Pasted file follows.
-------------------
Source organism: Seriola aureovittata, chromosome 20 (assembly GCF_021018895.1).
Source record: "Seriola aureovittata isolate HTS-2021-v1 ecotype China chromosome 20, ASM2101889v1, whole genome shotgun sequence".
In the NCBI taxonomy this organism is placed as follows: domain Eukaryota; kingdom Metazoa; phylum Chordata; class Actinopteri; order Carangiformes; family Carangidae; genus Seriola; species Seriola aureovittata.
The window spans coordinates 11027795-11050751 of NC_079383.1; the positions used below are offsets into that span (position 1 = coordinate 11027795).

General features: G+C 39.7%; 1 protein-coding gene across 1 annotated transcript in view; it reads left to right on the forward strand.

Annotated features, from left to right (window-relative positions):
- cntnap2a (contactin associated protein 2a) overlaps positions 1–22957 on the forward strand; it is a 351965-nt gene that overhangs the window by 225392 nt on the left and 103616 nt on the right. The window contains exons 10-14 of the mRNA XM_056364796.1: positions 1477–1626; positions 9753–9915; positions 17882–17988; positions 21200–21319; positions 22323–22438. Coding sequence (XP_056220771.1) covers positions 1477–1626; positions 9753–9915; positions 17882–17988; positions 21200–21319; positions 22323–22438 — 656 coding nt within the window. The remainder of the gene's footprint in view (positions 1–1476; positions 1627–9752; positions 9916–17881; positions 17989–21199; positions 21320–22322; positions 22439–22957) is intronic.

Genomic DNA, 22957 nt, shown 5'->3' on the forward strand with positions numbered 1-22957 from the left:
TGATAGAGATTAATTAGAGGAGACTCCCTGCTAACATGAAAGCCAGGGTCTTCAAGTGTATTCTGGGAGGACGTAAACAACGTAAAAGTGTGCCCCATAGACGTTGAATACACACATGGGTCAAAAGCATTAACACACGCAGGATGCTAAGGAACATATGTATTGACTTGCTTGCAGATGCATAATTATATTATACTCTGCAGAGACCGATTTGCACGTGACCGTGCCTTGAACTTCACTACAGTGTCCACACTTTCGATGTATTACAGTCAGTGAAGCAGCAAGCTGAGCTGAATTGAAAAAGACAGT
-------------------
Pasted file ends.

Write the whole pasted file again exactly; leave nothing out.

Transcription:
Source organism: Seriola aureovittata, chromosome 20 (assembly GCF_021018895.1).
Source record: "Seriola aureovittata isolate HTS-2021-v1 ecotype China chromosome 20, ASM2101889v1, whole genome shotgun sequence".
In the NCBI taxonomy this organism is placed as follows: domain Eukaryota; kingdom Metazoa; phylum Chordata; class Actinopteri; order Carangiformes; family Carangidae; genus Seriola; species Seriola aureovittata.
The window spans coordinates 11027795-11050751 of NC_079383.1; the positions used below are offsets into that span (position 1 = coordinate 11027795).

General features: G+C 39.7%; 1 protein-coding gene across 1 annotated transcript in view; it reads left to right on the forward strand.

Annotated features, from left to right (window-relative positions):
- cntnap2a (contactin associated protein 2a) overlaps positions 1–22957 on the forward strand; it is a 351965-nt gene that overhangs the window by 225392 nt on the left and 103616 nt on the right. The window contains exons 10-14 of the mRNA XM_056364796.1: positions 1477–1626; positions 9753–9915; positions 17882–17988; positions 21200–21319; positions 22323–22438. Coding sequence (XP_056220771.1) covers positions 1477–1626; positions 9753–9915; positions 17882–17988; positions 21200–21319; positions 22323–22438 — 656 coding nt within the window. The remainder of the gene's footprint in view (positions 1–1476; positions 1627–9752; positions 9916–17881; positions 17989–21199; positions 21320–22322; positions 22439–22957) is intronic.

Genomic DNA, 22957 nt, shown 5'->3' on the forward strand with positions numbered 1-22957 from the left:
TGATAGAGATTAATTAGAGGAGACTCCCTGCTAACATGAAAGCCAGGGTCTTCAAGTGTATTCTGGGAGGACGTAAACAACGTAAAAGTGTGCCCCATAGACGTTGAATACACACATGGGTCAAAAGCATTAACACACGCAGGATGCTAAGGAACATATGTATTGACTTGCTTGCAGATGCATAATTATATTATACTCTGCAGAGACCGATTTGCACGTGACCGTGCCTTGAACTTCACTACAGTGTCCACACTTTCGATGTATTACAGTCAGTGAAGCAGCAAGCTGAGCTGAATTGAAAAAGACAGT